“In my limited experience, I have found that a lot of Australian regions just plainly have too much dirt planted to vine. Careful contemplation of what sites are actually appropriate for the grapes suited to that region is something we need to pay more attention to. My decision to make wines from multiple regions stemmed from wanting to only work with varieties highly suited to their growing conditions. Less vines and more thoughtful planting is our future. I’m going deeper into the hole of exploring Rhône varieties and their suitability to McLaren Vale and the Barossa Valley… look out for a skin contact grenache blanc, racy piquepoul and a beautifully perfumed cinsault.”
Harrison exploration of grenache has also deepened, with a pink wine made from a co-ferment of grenache noir and grenache blanc, while an old vine blend of grenache and mataro from two vineyard sites will soon be released as a new premium wine called ‘Greg’.
And while the Harrison stable is still growing, it will always have a limiting factor. “I am firm in the opinion that too many wine brands surge straight past the production size that provides the best quality of life,” says Harrison. “The aim for me is to get to a stage where there is always food on the table, but the wine business doesn’t rule my life. I want to keep my mind uncluttered and really home in the wine styles I’m currently making. I want the creative juices to be flowing freely for many more years to come.”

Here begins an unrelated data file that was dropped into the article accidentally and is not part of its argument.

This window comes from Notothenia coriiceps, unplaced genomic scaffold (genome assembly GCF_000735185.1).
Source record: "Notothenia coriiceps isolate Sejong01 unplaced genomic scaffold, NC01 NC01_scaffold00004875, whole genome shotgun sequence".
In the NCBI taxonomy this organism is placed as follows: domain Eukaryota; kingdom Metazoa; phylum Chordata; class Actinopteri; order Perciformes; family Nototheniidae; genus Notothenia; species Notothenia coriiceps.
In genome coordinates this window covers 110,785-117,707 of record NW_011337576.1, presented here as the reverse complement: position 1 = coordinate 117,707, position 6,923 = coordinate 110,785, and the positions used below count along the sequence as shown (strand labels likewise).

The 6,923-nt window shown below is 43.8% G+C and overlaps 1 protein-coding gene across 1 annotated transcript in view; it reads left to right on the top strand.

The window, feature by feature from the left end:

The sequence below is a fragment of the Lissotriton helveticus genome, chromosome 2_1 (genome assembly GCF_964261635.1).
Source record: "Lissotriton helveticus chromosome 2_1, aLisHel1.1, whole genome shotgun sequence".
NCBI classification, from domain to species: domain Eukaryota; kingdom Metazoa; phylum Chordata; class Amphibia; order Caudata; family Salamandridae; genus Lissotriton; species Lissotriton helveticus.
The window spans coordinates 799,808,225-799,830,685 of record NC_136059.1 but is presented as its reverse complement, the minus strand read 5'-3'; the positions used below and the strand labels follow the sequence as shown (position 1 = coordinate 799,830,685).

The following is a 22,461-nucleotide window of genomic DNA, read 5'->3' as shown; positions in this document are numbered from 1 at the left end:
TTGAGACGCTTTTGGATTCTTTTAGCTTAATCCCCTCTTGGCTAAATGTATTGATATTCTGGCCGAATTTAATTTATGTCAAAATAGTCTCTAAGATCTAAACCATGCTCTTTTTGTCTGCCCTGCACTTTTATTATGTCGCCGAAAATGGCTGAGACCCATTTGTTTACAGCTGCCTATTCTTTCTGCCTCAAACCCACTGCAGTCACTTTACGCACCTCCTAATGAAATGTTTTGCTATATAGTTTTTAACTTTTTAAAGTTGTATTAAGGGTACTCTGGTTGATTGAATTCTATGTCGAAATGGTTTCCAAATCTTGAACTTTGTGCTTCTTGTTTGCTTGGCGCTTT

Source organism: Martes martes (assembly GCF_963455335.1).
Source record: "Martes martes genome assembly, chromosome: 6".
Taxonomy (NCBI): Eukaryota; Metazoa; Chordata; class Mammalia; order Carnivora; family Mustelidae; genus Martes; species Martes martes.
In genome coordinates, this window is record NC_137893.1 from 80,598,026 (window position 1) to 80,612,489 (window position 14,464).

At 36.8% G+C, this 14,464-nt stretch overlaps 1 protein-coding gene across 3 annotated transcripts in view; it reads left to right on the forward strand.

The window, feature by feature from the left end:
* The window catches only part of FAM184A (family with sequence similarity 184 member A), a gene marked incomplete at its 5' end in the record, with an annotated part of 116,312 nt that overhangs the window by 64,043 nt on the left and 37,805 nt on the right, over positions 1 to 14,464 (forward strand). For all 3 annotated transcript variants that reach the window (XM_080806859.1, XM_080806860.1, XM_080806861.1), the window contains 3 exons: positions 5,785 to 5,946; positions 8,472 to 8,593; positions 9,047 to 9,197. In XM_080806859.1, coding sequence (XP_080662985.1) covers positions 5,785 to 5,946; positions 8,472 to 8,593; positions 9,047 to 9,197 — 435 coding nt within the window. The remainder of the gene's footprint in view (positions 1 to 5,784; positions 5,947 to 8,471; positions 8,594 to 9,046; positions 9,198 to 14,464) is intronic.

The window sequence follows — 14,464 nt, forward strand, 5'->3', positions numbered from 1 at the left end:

Although Abel Gibson’s connection to the Barossa and tradition runs deep, his Ruggabellus label has given convention a good hard shake. Working with sites that enable him to preserve freshness by picking earlier, his reds see varying levels of whole bunch inclusion, and the whites undergo extended skin contact. Neither see any new oak. Aside…
Dan Graham’s Sigurd has been helping to redefine the Barossa Valley since 2012, with fruit picked earlier to capture freshness, then made with a minimal-intervention approach and no additions bar sulphur at bottling. Now also working with grapes from the Riverland, Adelaide Hills and Clare Valley, Graham makes varietal wines – chardonnay, riesling, chenin blanc, carignan and syrah – as well as complex white, rosé and red blends, with judicious amounts of whole bunch and skin contact employed to create complex, complete wines that are as focused on elegant flavour as they are on texture and structural detail.
Working out of the family winery, Angus Vinden has expanded on the traditional base his father established in the 1990s, both growing the classic Vinden range, as well as building his own wing to the portfolio with The Vinden Headcase. The latter is his outlet to create wines that sit outside the styles commonly associated…